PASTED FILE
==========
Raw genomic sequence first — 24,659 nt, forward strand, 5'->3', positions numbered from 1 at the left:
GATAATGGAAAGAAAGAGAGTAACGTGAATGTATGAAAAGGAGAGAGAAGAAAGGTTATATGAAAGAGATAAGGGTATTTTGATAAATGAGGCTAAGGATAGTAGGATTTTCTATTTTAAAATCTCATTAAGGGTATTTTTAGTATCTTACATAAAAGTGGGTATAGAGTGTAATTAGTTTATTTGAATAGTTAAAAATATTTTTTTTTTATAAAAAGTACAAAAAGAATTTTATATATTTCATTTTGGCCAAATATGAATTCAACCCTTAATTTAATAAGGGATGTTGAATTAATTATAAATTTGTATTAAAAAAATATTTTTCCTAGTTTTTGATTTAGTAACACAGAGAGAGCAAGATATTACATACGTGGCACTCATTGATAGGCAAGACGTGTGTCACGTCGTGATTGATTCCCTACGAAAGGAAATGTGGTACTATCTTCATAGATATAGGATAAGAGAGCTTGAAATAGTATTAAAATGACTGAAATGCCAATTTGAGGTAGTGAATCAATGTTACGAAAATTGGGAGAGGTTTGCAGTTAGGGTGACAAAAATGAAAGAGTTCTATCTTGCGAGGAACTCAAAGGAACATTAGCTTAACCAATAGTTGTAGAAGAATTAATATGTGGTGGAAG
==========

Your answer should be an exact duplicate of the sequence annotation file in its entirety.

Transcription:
Raw genomic sequence first — 24,659 nt, forward strand, 5'->3', positions numbered from 1 at the left:
GATAATGGAAAGAAAGAGAGTAACGTGAATGTATGAAAAGGAGAGAGAAGAAAGGTTATATGAAAGAGATAAGGGTATTTTGATAAATGAGGCTAAGGATAGTAGGATTTTCTATTTTAAAATCTCATTAAGGGTATTTTTAGTATCTTACATAAAAGTGGGTATAGAGTGTAATTAGTTTATTTGAATAGTTAAAAATATTTTTTTTTTATAAAAAGTACAAAAAGAATTTTATATATTTCATTTTGGCCAAATATGAATTCAACCCTTAATTTAATAAGGGATGTTGAATTAATTATAAATTTGTATTAAAAAAATATTTTTCCTAGTTTTTGATTTAGTAACACAGAGAGAGCAAGATATTACATACGTGGCACTCATTGATAGGCAAGACGTGTGTCACGTCGTGATTGATTCCCTACGAAAGGAAATGTGGTACTATCTTCATAGATATAGGATAAGAGAGCTTGAAATAGTATTAAAATGACTGAAATGCCAATTTGAGGTAGTGAATCAATGTTACGAAAATTGGGAGAGGTTTGCAGTTAGGGTGACAAAAATGAAAGAGTTCTATCTTGCGAGGAACTCAAAGGAACATTAGCTTAACCAATAGTTGTAGAAGAATTAATATGTGGTGGAAG